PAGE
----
New owner has big plans to revive Nashville Superspeedway, may bring back NASCAR and IndyCar

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Racing fans in and around Music City may soon be singing a happier tune if Robb Sexton has his way.

Sexton is the new owner of Nashville Superspeedway, having recently purchased it for $45 million from Dover Motorsports Inc. (owner of Dover International Speedway).

Sexton has lots of plans for the Gladeville, Tennessee (a suburb of Nashville) facility that saw racing suspended there three years ago and no longer hosts any NASCAR events, yet is still very popular as a test track for NASCAR teams.

And potentially bringing back NASCAR’s Camping World Truck Series, the Nationwide Series and even the Verizon IndyCar Series is on Sexton’s long-range wish list.

“Never say never,” Sexton, 60, told LebanonDemocrat.com’s Larry Woody when asked if he would try to bring back NASCAR and IndyCar.

“It’s a great facility and we’re going to put it to use,” Sexton added. In addition to giving a rebirth to racing there, NSS may also become an entertainment venue for potential things as concerts (a natural for Music City) and other events.

NASCAR ran both Trucks and Nationwide cars at the 11-year-old NSS for nearly a decade, while the IndyCar Series called the 1.3-mile track home for eight seasons before it also departed.

Founder and CEO of technology company NeXovation Inc., Sexton told Woody that he may even break out blueprints that were drawn up several years ago to add a drag strip, short track and dirt track to the complex.

“We plan to develop the entire facility,” Sexton said. “We have a comprehensive business plan that involves using the track 52 weeks a year, with a primary emphasis on the motorsports community. Our focus is on a motorsports identity.

“This is not just a lark, thinking that maybe we can make it work,” he said. “For two years we have taken a hard look at it, formed a business model, and concluded that it is do-able.”

Sexton isn’t stopping at just buying NSS. He also wants to purchase Germany’s famed Nurburgring facility.

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Kubica, di Resta complete Williams F1 tests in Hungary

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Robert Kubica and Paul di Resta have both completed one-day tests for Williams in a 2014-spec Formula 1 car as part of the team’s evaluation for its 2018 line-up.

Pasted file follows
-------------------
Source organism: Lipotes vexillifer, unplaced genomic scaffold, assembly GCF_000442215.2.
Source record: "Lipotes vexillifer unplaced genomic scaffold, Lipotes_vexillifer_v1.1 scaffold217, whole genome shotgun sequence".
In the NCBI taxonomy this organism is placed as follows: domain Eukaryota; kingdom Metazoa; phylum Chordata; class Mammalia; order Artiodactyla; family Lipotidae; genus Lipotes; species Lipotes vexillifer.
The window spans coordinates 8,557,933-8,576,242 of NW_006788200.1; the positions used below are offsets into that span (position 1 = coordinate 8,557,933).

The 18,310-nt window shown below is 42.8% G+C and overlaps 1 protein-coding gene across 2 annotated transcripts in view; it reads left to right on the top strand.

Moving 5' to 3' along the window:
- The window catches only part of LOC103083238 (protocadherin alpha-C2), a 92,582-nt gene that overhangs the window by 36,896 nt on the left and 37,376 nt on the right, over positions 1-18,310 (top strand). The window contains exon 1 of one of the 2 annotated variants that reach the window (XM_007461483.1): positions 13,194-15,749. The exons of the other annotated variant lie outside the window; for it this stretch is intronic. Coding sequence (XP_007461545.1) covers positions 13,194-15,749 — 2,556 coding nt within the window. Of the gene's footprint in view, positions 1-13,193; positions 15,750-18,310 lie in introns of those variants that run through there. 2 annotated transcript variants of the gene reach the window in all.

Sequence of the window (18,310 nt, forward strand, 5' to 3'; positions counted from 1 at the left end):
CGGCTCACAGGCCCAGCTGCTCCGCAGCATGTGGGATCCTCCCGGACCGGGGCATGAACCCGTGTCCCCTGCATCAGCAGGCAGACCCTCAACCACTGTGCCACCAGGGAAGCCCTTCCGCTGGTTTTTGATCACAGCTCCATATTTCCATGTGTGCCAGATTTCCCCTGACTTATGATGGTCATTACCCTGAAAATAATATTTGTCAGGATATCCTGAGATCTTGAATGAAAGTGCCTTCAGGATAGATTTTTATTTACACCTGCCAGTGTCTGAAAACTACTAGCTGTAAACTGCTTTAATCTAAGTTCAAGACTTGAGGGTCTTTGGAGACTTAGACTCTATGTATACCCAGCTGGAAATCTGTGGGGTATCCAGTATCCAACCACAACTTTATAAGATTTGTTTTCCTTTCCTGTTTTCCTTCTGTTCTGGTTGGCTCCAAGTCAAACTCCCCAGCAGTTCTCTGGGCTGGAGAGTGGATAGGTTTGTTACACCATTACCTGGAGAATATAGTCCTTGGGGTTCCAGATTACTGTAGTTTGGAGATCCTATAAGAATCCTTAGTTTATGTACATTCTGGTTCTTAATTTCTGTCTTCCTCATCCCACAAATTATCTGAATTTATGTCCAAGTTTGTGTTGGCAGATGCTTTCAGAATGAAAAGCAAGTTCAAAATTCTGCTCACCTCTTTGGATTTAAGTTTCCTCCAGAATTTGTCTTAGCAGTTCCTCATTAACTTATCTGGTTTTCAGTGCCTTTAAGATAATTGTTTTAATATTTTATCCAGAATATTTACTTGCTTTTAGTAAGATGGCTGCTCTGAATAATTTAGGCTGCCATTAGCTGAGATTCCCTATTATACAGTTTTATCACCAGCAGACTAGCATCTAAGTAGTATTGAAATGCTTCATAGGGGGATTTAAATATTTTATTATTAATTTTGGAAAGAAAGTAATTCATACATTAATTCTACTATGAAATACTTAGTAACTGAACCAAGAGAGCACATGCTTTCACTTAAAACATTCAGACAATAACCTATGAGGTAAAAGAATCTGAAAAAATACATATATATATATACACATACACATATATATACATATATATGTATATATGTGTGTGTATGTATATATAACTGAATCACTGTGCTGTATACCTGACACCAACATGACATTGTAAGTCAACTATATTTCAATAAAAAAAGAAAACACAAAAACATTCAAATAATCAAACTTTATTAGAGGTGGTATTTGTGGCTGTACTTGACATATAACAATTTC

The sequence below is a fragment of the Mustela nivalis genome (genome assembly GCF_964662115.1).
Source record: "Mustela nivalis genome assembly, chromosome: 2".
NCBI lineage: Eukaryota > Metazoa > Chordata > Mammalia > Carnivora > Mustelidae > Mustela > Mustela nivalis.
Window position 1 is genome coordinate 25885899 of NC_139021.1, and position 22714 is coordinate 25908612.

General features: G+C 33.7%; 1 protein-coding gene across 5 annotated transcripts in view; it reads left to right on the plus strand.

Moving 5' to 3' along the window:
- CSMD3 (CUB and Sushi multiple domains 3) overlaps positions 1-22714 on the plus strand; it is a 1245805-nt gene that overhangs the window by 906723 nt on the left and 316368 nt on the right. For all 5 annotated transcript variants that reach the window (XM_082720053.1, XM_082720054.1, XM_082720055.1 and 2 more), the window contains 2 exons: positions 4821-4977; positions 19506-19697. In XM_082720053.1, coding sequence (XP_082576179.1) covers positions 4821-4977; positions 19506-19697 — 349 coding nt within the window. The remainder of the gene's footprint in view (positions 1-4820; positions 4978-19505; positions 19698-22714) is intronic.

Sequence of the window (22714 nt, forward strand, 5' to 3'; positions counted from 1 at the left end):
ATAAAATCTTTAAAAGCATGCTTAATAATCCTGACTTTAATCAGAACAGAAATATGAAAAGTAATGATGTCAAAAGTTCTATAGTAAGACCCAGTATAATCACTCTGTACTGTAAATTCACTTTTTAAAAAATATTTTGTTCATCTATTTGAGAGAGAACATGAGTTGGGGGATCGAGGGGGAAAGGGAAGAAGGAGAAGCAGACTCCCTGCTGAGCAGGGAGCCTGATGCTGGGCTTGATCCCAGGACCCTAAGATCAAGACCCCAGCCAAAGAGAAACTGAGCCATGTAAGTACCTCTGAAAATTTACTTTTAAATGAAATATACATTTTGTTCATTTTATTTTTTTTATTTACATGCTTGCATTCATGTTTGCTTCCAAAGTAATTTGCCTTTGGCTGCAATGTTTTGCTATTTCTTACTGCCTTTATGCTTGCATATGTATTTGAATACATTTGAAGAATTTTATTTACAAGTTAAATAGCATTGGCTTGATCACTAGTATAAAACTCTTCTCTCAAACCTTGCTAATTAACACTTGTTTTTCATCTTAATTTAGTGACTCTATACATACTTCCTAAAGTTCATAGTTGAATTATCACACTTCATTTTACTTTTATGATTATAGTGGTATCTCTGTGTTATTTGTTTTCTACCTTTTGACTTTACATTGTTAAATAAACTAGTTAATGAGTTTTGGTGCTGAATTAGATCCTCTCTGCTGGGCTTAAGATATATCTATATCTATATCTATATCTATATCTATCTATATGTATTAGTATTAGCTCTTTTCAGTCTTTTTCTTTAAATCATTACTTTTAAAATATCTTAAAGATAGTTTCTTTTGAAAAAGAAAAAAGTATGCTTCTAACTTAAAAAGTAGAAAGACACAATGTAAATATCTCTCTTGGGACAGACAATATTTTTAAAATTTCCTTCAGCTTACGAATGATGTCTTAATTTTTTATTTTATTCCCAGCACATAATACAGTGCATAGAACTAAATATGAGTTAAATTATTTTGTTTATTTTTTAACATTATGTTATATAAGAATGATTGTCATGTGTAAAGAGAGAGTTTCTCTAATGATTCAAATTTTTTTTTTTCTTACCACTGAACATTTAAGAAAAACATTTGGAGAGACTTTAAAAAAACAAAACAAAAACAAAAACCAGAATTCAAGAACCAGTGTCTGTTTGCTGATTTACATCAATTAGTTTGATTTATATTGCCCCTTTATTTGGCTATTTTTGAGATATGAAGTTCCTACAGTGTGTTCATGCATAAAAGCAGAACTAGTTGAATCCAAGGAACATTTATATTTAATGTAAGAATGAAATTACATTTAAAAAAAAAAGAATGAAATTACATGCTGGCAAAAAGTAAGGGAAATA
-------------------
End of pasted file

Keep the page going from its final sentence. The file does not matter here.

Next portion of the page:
Williams is known to be considering a number of drivers to partner Lance Stroll at the team next year, including existing racer Felipe Massa.

Massa is thought to be going up against Kubica and di Resta for the 2018 drive, with the latter duo taking part in a private test at the Hungaroring in Budapest this week to aid the team’s evaluation.

After missing out on a 2018 Renault drive due to lingering questions about his physical condition six years after his rally accident, Kubica tested for Williams at Silverstone last week before getting back behind the wheel of the 2014 FW36 car in Hungary on Tuesday.

Kubica’s test was called “productive” by Williams, with the Pole handing duties over to Mercedes DTM racer di Resta on Wednesday.

Di Resta raced in F1 with Force India between 2010 and 2013 before returning to DTM, but made a surprise return at this year’s Hungarian Grand Prix with Williams when Massa was taken ill. Di Resta impressed on short notice, putting himself in contention for a full-time return to F1 in 2018.

Williams has one of the few remaining seats on offer in F1 for 2018, with Massa’s future known to be in question after a quiet campaign thus far.

The Brazilian had been due to retire from F1 at the end of last year, only for Williams to recall him after Valtteri Bottas’ late move up to Mercedes following Nico Rosberg’s surprise retirement.

Massa has made clear he would like to keep racing in F1 next year, but only if the deal is right and if Williams is determined to keep him.

While Massa, Kubica and di Resta appear to be the three leading contenders for the seat, Williams technical chief Paddy Lowe made clear in Japan there was a “large range” of drivers under consideration.

“You’ve probably seen a number of names that are floating around that we’re looking at, but honestly, the range is almost unlimited,” Lowe said.

“We will consider all ideas. We’re not in a super hurry to do so, and we’ll just make sure we land the best line-up we can.”